Medical Surgical Esophageal varices #4

Question

Which statement by the client indicates a need for further education regarding esophageal varices?

Answers

  1. “My cirrhosis caused my esophagus to have open sores that sometimes bleed.”
    • Rationale:

      This answer is correct because the client does need further education about esophageal varices since they are not “open sores that sometimes bleedâ€. Cirrhosis is usually the cause of esophageal varices because damage and scar tissues causes blockage of normal blood flow and hypertension, causing increased blood pressure in small blood vessels which can affect vessels of the lower esophagus. This causes the swollen or bulging veins in the esophagus. These vessels can rupture and bleed, causing life threatening hemorrhage. Clients should be taught to understand what esophageal varices are and how to prevent rupture and bleeding, if possible.

  2. “My drinking has caused liver problems that caused veins in my esophagus to swell.”
    • Rationale:

      This answer is not correct because the client does not need further education. Cirrhosis is usually the cause of esophageal varices because damage and scar tissues causes blockage of normal blood flow and hypertension, causing increased blood pressure in small blood vessels which can affect vessels of the lower esophagus. This causes the swollen or bulging veins in the esophagus. These vessels can rupture and bleed, causing life threatening hemorrhage.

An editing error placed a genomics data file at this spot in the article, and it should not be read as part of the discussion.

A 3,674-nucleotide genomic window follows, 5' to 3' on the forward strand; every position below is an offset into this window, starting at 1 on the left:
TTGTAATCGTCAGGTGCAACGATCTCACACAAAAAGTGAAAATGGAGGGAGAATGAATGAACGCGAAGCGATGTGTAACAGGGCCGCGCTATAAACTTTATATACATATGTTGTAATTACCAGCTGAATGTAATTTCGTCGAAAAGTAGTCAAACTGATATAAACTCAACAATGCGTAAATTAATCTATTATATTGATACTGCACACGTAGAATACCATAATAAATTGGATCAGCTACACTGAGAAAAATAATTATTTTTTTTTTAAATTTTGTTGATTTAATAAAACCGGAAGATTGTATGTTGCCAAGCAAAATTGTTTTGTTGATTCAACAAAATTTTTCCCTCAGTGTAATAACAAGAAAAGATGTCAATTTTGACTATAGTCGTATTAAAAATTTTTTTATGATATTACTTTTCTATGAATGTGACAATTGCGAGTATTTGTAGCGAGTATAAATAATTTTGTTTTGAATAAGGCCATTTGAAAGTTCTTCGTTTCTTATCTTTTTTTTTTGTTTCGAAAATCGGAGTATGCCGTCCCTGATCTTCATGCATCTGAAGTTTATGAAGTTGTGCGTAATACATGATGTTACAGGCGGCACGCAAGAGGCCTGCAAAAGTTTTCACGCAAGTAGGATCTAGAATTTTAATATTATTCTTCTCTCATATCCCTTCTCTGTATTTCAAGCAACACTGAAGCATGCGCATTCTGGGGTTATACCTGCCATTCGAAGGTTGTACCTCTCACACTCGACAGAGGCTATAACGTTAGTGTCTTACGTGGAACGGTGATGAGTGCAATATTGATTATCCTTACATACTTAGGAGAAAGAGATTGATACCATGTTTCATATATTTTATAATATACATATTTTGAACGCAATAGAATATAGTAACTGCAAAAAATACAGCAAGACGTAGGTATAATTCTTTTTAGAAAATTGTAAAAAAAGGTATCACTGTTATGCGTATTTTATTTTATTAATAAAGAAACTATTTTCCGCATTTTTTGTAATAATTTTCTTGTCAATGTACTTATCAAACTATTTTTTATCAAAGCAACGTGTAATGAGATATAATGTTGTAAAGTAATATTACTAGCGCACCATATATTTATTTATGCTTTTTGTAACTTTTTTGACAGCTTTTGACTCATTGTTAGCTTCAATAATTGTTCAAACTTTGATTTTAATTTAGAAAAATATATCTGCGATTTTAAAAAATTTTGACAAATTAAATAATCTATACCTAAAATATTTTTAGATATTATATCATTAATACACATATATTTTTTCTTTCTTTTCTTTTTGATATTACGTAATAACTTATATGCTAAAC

3. “My cirrhosis of the liver caused the veins in my esophagus to enlarge.”
    • Rationale:

      This answer is not correct because the client does not need further education. Cirrhosis is usually the cause of esophageal varices because damage and scar tissues causes blockage of normal blood flow and hypertension, causing increased blood pressure in small blood vessels which can affect vessels of the lower esophagus. This causes the swollen or bulging veins in the esophagus. These vessels can rupture and bleed, causing life threatening hemorrhage.

  4. “Pressure inside my liver caused increased pressure in the veins inside my esophagus.”
    • Rationale:

      This answer is not correct because the client does not need further education. Cirrhosis is usually the cause of esophageal varices because damage and scar tissues causes blockage of normal blood flow and hypertension, causing increased blood pressure in small blood vessels which can affect vessels of the lower esophagus. This causes the swollen or bulging veins in the esophagus. These vessels can rupture and bleed, causing life threatening hemorrhage.

Overview

Esophageal varices are swollen, bulging veins located in the lower esophagus. This occurs as the result of increased blood pressure in the portal vein associated with liver disease.

Explanation

Learning Outcomes

Esophageal varices are swollen, bulging veins located in the lower esophagus. This occurs as the result of increased blood pressure in the portal vein. The hypertension in the portal vein is associated with liver damage related to cirrhosis of the liver. The varices can be easily damaged, then rupture, and bleed. If the client is bleeding from ruptured varices, this can be life threatening. Clients should be taught to understand what esophageal varices are and how to prevent rupture and bleeding, if possible.

Test Taking Tip

Client education and understanding is a real focus of NCLEX-style questions since they indicate that the nurse understands and can effectively explain things to the client. Focus your studies for medical surgical nursing on client education.

Video Rationale